CLARENCE BROWN FOR NATIONAL VELVET (1945)
The competition (Cliff: 5 for 5!)
Billy Wilder for The Lost Weekend
Alfred Hitchcock for Spellbound
Leo McCarey for The Bells of St. Mary’s
Jean Renoir for The Southerner
NOTE: dark blue text denotes individuals who won Oscars for the film being discussed, while light blue indicates those who were nominated.
Clarence Brown is something of an overperformer in Oscar history. He ties Alfred Hitchcock, Robert Altman, and King Vidor for the most Best Director nominations (five) without a win, yet I don’t know that anyone out there is a Clarence Brown fanatic, or that any film of his has transcended his individual reputation to achieve the status of a first-rate classic. Instead, Brown perfectly fits MGM’s workmanship mentality, safely and surely managing the studio’s prestige productions. In the early days, that meant handling the studio’s biggest stars: Greta Garbo (including her pivotal talking debut), Norma Shearer, the Oscar-winning Lionel Barrymore; at the end of his Oscar run, it meant handling animals: a fawn in The Yearling, and, of course, an adolescent Elizabeth Taylor National Velvet (I jest). The latter might have been the most enduring of Brown’s films, and it perfectly encapsulates his directorial philosophy of conservative balance. The impeccably designed Technicolor photography and lively cast of characters are handled quite well, but Brown’s main achievement lies in the tonal balance he strikes between Velvet’s two worlds: the quaint domestic sphere of the (coincidentally enough) Brown family and the exuberant outdoor realm where her relationship with the horse and the stranger in town take flight. The challenge of fitting both a quaint family drama and a rousing sports drama into the same storybook world are the chief tribute to Brown’s classical sensibility. National Velvet is neither the most inspired or recognizably adept directing, but it is a well-crafted exemplar of classical Hollywood filmmaking.
As in his prior nomination for the home front melodrama The Human Comedy, Brown shows a terrific instinct for the idiosyncrasies and manifold subplots of small-town life. These many light details and tangents breathe life into this story—I have no idea which of the Brown family’s quirks are vestiges from Enid Bagnold’s novel and which are screenwriters’ inventions, but Edwina’s halting courtship and little Donald’s bizarrely insistent fibs lend a three-dimensional quality to the story world, a sense of life extending beyond the painted backdrops and narrow equestrian plot. The film rests on the main characters and their performances, which Brown handles with his reputedly skillful hand. Elizabeth Taylor plays the title character with a compelling mix of a tenacious spirit and weak flesh, and I was a particular fan of Mickey Rooney’s unusually subdued Mi Taylor (another curiously coincidental name). However, the parents steal the show: Donald Crisp’s good-natured pessimist of a father and his hopeful counterweight, the serenely reserved Anne Revere as Mrs. Brown, perhaps the only Oscar-winning parent who could go toe-to-toe with Atticus Finch for quiet nobility. These quiet scenes also showcase the immaculately picturesque set designs of Cedric Gibbons, Urie McCleary, Edwin B. Willis, and Mildred Griffiths (I’m a particular fan of the butcher shop’s subdued palette), carefully coordinating with Leonard Smith’s camerawork to concentrate or disperse the viewer’s attention.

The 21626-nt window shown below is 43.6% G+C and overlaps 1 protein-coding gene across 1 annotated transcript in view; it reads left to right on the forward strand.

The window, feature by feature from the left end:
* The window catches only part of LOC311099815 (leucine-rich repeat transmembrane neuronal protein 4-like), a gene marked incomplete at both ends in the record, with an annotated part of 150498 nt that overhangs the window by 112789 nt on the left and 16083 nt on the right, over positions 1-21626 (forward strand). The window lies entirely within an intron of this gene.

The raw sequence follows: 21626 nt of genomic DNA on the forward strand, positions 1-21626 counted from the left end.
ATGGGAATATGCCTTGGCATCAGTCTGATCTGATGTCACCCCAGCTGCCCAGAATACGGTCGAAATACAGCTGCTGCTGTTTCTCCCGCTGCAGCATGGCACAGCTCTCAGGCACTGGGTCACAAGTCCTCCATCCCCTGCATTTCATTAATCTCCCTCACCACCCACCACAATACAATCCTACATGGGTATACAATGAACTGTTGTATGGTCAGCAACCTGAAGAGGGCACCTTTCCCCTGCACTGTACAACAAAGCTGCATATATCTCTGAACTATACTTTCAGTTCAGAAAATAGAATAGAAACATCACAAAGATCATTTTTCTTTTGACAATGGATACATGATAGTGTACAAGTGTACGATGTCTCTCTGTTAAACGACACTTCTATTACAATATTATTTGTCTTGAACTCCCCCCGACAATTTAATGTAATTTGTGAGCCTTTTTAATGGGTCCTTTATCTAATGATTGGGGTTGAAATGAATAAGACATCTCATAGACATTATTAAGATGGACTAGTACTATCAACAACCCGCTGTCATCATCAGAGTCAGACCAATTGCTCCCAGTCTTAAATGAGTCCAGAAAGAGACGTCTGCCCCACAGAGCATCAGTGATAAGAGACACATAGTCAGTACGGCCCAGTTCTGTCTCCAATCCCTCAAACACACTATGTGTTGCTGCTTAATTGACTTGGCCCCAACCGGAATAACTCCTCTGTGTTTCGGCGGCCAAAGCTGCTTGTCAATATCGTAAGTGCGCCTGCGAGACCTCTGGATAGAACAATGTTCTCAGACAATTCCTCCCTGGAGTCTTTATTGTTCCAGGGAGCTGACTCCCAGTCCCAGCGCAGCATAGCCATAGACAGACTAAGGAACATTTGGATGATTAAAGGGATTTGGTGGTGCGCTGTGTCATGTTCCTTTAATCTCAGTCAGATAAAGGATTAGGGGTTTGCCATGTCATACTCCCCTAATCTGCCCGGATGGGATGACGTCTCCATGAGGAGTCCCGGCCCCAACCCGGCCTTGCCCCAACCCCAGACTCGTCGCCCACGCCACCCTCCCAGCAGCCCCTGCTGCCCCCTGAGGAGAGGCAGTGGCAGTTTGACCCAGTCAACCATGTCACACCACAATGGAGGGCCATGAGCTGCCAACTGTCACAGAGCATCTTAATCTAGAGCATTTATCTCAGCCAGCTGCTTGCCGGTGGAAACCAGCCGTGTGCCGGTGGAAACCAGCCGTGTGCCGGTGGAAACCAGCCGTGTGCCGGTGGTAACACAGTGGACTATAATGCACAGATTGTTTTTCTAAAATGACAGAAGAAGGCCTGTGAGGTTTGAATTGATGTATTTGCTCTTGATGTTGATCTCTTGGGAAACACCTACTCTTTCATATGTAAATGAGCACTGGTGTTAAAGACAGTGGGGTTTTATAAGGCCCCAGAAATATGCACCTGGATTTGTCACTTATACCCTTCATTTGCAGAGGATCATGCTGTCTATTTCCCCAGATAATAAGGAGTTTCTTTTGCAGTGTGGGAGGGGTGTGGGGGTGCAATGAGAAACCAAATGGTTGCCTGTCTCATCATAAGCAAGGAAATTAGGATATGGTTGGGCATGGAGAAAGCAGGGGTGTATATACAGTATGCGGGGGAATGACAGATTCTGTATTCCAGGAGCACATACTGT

Of course, we probably wouldn’t be discussing this film if it weren’t for the tremendous Grand National set piece, a sustained adrenaline rush that singlehandedly clinched Best Editing for Robert Kern and boosted Brown into the top five in Best Director. Like Ben-Hur’s chariot race, the scene shows of the production value only MGM could offer—there’s something immensely reassuring about picking out the distinctive main character (in this case clad in yellow & fuchsia) and knowing that this racecourse and horde of riders were staged just for this movie—complete with the diabolical subtractive logistics of the race’s progression. Even at its most frenetic, though, the jump-by-jump rhythm of the sequence (segmented through intercutting with Mi and Arthur Treacher’s amiable patrician horse owner), maintains the conservative clarity and small human stakes of Brown’s storytelling sensibility. After the thrilling finish, the story steadily de-escalates before the return to the village. There, Velvet’s brush with the brass ring will become a story she passes down to her children the way her mother passed down her own, and it’s Clarence Brown who presented the same-named family its new chapter in classical storybook fashion.
As I said in my inaugural post, despite the pedigree of all five nominees, this just isn’t a Best Director race that turns me on. On their third nominations, Alfred Hitchcock turned in one of the more visually dynamic (but narratively weak) films of his early Hollywood period with Spellbound, while Leo McCarey contributed a charming battle of the sexes in The Bells of St. Mary’s, a huge step up from the wretched Going My Way but still unable to avoid falling into schmaltz. I’m not even a particularly fan of two-time nominee Billy Wilder’s first win for The Lost Weekend, an unrelentingly bleak look at alcoholism (somewhat undermined by an overdetermined Hollywood ending). My vote still goes to the other pastoral, alongside Brown’s: Jean Renoir’s visually stunning The Southerner.